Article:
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Are Voter ID Laws the New Jim Crow? | The Nation

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Voting Rights Watch

Voting Rights Watch

In-depth coverage of voter suppression efforts nationwide, in partnership with Colorlines.com.

Are Voter ID Laws the New Jim Crow?

Over the weekend, David Goodman, brother of the Freedom Summer civil rights activist Andrew Goodman who was killed by the Ku Klux Klan in 1964 for trying to help register African Americans to vote, wrote an op-ed in the Mississippi *Clarion-Ledger * equating new photo voter ID laws to the Jim Crow laws of last century. Lamenting the voter ID law that Mississippi voter residents voted into existence through ballot referendum — though African Americans voted against it in droves — Goodman recalled the wretched history of violence visited upon black Southerners who were merely trying to exercise their rights. Wrote Goodman:

These new Jim Crow photo ID laws are being promoted in states controlled by Republicans, the Party of Lincoln. Any party can carry out voter suppression - but it’s always wrong. It was wrong in 1964 and it is wrong today.

As much as I appreciate Goodman’s opinion, and his courage to continue the work of his slain brother in championing the rights of African Americans to vote, I have to beg to differ with his framing of the issue. Photo voter ID laws are bad policies, and they have serious potential to suppress voter turnout for millions of people, mostly people of color, low-income citizens, elderly populations and college students. But this is not the equivalent of Jim Crow.

With all due respect to Goodman and dozens of other pundits who’ve tagged photo voter ID laws with Jim Crow’s name, the situation is terrible enough on its own merits and doesn’t need extra special effects for legitimacy. Jim Crow laws permanently disenfranchised citizens by placing insurmountable barriers that were mostly impossible to overcome to keep African Americans from voting and living freely with equal protection under the law — barriers that were mostly reinforced violently through the terror of groups like the Ku Klux Klan. We should never trivialize that fact.

Current photo voter ID laws that are sweeping across the nation, or at least any legislature with a Republican stronghold, are no trivial matter, either. But it’s hard to make the case that they rise to the level of Jim Crow violence, and even given certain similarities, it doesn’t really help the cause of those fighting to protect voting rights to hyperbolize the movement. Sticking to the facts are enough.

Political science professor Richard L. Hasen, author of the upcoming book The Voting Wars: From Florida 2000 to the Next Election Meltdownwrote recently on his Election Law Blog that “Democrats err and overreach with the Jim Crow analogies.” I agree. Hasen was commenting on statements made by Philadelphia Young Democrats president Malik Boyd. The same analogy was made recently by Rev. Al Sharpton during this month’s Selma-to-Montgomery march against voter ID laws.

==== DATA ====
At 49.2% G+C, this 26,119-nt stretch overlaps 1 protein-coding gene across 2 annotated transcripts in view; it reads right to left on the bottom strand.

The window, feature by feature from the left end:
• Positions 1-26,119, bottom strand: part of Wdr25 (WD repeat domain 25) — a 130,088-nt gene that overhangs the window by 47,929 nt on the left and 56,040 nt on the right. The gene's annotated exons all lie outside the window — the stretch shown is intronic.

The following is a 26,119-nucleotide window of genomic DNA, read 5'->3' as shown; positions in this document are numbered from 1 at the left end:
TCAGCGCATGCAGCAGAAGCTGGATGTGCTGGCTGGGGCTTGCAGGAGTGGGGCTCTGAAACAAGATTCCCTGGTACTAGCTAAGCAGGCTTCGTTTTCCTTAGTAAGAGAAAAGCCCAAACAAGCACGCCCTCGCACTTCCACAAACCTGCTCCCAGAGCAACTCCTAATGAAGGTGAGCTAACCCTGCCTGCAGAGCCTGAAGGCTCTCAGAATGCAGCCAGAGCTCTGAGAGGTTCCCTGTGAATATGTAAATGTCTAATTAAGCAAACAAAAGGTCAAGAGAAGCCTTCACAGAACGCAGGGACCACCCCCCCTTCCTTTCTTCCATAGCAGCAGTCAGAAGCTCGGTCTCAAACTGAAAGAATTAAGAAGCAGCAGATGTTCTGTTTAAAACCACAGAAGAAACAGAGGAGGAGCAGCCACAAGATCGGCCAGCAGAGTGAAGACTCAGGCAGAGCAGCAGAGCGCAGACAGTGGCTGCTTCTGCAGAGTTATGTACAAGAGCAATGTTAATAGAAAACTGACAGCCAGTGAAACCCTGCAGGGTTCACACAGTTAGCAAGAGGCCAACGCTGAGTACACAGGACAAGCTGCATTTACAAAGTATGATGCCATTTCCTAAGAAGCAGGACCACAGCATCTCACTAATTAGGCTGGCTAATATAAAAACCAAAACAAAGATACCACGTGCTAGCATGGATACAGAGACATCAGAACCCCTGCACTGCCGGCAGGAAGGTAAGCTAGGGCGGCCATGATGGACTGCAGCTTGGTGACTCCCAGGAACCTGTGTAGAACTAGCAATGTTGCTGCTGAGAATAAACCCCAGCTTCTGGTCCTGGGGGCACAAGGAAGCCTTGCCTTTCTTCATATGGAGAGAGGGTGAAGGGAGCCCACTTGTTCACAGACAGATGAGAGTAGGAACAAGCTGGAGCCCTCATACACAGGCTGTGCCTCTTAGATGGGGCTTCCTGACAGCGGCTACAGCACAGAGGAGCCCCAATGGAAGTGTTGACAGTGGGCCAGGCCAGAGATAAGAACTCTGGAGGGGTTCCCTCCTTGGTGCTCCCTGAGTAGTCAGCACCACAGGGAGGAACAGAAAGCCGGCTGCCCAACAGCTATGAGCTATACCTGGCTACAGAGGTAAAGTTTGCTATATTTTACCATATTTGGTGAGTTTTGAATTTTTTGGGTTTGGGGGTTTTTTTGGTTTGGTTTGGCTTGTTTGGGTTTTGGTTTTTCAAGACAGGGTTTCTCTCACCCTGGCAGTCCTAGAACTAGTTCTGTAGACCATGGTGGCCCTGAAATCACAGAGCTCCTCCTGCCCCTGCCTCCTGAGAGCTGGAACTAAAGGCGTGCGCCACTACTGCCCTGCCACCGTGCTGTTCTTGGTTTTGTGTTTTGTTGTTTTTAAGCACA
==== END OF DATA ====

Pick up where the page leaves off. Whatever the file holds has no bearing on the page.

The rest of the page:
Don’t get me wrong — I get it. Any law that disproportionately impacts minorities in a way that could potentially lead to discriminatory effects should be shamed away, pro-actively, early and often. But we don’t need to brand voter ID laws with the mark of Satan just to make the point that this is really bad policy. The facts speak resoundingly clear for themselves, and no one is being lynched on their way to applying for a driver’s license to vote.

That all said, I would like to turn attention to a problem that really does deserve the “New Jim Crow” brand: felony disenfranchisement. Michelle Alexander detailed a clear-cut argument for why people who have paid their price to society through prison time — often for trivial “crimes” — deserve to have their rights fully restored, particularly their voting rights, in her book “The New Jim Crow: Mass Incarceration in the Age of Colorblindness.”

Alexander’s use of the term is not hyperbole. We’re talking about millions of people, the overwhelming most of whom are African Americans who in most states are permanently barred from voting, not to mention other services like receiving public benefits. These felony disenfranchisement laws have been on the books for decades, and in many states like Tennessee, it’s written into the constitution.

Writes Alexander in her book:

No other country in the world disenfranchises people who are released from prison in a manner even remotely resembling the United States. … Throughout much of the United States, ex-offenders are expected to pay fines and court costs, and submit paperwork to multiple agencies in an effort to win back a right that should never have been taken away in a democracy. These bureaucratic minefields are the modern-day equivalent of poll taxes and literacy tests — “colorblined” rules designed to make voting a practical impossibility for a group defined largely by race.

Today, many non-felonized voters will have to jump through hoops and hurdles to get the necessary kind of ID needed to vote in the 2012 election, and some may elect not to do the jumping, hence the suppression. But there are no alternatives for millions experiencing felony-ism, losing basic rights even after having served their due time in prison. Let’s not conflate the two, or confuse present problems with past catastrophes. We don’t need to water down the name of “Jim Crow” to show that new voter ID laws potentially and very likely will have burdensome effects on voters of color.

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